Free Will not Undermined by Neuroscience

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A new article argues that recent research undermines the notion that free will is an illusion, due to the buildup of brain activity before conscious movement.

Experiments from the 1960s to 1980s measured brain signals, leading many neuroscientists to believe that our brains make decisions before we do — that human actions were initiated by electrical waves, and therefore did not reflect free, conscious thought.

However, a new article in Trends in Cognitive Science argues that recent research undermines this contention against free will.

Study co-author Adina Roskies, and Helman Family Distinguished Professor, Dartmouth College, said: “This new perspective on the data turns on its head the way well-known findings have been interpreted. The new interpretation accounts for the data while undermining all the reasons to think it challenges free will.”

The debate over free will is mostly built on 1980s research using electroencephalograms to study brain activity. The EEG-based research measured when electrical signals begin to build in the brain, relative to when a person is aware of their desire to initiate a movement. The averaged data showed a buildup before movement that became known as the ‘readiness potential‘ (RP).

That research, conducted by neurophysiologist Benjamin Libet, contended that if the RP was present before a person had a conscious thought about moving, free will therefore could not be responsible for either the buildup of electrical signals or the subsequent movement.

This part of Libet’s logic was based on a likely false premise, the researchers argue.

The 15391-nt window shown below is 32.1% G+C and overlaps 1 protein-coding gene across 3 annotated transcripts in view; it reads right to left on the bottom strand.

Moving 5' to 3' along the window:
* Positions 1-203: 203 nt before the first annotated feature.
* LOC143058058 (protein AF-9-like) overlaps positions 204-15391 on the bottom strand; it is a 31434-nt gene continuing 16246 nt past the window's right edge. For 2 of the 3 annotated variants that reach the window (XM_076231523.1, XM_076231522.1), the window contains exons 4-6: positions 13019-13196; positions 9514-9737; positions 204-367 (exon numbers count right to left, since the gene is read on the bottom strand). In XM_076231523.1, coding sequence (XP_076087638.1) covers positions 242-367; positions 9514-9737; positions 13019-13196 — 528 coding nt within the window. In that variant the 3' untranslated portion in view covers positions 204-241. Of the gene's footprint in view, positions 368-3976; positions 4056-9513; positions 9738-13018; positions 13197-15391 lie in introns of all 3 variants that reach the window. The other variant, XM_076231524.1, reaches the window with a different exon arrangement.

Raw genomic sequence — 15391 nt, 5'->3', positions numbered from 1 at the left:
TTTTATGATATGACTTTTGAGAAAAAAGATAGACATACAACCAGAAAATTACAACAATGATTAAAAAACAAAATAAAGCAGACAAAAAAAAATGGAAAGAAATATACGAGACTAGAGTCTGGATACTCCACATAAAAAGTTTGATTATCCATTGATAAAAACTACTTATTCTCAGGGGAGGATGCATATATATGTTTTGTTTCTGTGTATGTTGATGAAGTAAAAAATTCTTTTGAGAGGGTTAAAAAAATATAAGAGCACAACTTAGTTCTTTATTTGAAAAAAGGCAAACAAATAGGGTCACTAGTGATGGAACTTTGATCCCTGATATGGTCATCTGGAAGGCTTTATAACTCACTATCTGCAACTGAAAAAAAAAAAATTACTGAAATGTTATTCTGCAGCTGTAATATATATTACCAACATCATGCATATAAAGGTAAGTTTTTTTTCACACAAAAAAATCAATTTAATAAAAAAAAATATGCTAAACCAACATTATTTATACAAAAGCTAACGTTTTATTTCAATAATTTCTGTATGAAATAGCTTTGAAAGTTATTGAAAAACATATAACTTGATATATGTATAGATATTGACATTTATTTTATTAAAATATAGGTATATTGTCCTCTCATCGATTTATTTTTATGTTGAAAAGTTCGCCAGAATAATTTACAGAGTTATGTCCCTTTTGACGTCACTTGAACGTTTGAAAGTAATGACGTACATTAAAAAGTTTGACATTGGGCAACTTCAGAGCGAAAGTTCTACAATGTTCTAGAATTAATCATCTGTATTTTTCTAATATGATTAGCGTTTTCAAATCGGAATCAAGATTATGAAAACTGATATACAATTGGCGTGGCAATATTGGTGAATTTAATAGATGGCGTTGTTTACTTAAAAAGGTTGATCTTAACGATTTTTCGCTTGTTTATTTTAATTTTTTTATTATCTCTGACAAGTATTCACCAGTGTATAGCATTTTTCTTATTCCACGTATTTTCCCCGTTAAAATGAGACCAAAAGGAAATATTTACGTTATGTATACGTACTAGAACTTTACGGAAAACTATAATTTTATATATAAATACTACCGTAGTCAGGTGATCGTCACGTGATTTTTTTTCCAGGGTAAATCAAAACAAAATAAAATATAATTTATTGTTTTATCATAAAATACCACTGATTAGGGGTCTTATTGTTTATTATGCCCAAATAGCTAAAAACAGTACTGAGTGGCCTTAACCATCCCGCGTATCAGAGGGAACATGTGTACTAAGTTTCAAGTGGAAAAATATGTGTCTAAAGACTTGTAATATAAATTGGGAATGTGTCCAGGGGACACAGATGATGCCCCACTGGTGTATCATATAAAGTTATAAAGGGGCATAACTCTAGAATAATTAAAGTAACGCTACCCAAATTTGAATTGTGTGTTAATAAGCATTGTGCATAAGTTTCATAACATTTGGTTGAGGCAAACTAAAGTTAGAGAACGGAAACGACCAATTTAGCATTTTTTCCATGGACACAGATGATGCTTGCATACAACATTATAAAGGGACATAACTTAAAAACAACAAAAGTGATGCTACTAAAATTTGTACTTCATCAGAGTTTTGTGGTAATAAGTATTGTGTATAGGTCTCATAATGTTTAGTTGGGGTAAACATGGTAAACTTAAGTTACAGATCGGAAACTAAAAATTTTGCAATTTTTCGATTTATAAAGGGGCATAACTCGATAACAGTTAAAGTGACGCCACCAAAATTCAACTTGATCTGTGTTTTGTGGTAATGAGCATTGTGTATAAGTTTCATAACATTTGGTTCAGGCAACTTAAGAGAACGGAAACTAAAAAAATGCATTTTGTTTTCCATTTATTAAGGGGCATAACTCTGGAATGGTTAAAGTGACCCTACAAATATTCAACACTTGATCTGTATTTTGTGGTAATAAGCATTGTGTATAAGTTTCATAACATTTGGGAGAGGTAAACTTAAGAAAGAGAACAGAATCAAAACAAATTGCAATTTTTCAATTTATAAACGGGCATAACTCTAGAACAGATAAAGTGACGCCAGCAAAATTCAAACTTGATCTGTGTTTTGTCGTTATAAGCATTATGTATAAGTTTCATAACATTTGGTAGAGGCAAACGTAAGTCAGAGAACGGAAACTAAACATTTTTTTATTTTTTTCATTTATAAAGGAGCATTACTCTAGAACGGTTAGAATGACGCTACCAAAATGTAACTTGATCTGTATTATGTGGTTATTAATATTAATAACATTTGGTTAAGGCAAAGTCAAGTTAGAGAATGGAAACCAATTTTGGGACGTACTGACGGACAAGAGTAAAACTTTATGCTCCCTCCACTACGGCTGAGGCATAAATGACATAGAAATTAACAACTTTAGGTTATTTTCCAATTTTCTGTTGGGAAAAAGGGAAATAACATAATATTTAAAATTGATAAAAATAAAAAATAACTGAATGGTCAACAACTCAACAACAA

“Because the averaged readiness potential reliably precedes voluntary movement, people assumed that it reflected a process specifically directed at producing that movement. As it turns out, and as our model has shown, that is not necessarily the case,” explained co-author Aaron Schurger, an assistant professor of psychology at Chapman University.

The article notes new research using computational modeling that indicates that the RP’s standard interpretation should be reassessed, especially in relation to the question of free will.

The study highlights findings suggesting that the RP — the pre-movement buildup of activity — reflects the neural activity that underlies the formation of a decision to move, as opposed to the outcome of a decision to move.

“These new computational models account for the consistent finding of the readiness potential without positing anything like an RP in individual trials. The readiness potential itself is a kind of artifact or illusion, one which would be expected to appear just as it does give the experimental design, but doesn’t reflect a real brain signal that begins with the RP onset or is read out by other areas,” said Prof Roskies.

Numerous challenges exist to the idea that the RP causes humans to act: isolating RP from other electrical signals in the brain; RP presence in tasks where motor activity is not needed; and ‘noise’ in analyses trying to confirm that RP initiates movement.

False positives, where RP is observed but fails to initiate movement, and inconsistencies in the lag between brain wave buildup and movement also complicate the understanding of the connection between the electrical activity in the brain and free will. Finally, there are philosophical implications to attempting to explore free will with brain data.

Source: Medical Xpress

Journal information: Aaron Schurger et al, What Is the Readiness Potential?, Trends in Cognitive Sciences (2021). DOI: 10.1016/j.tics.2021.04.001

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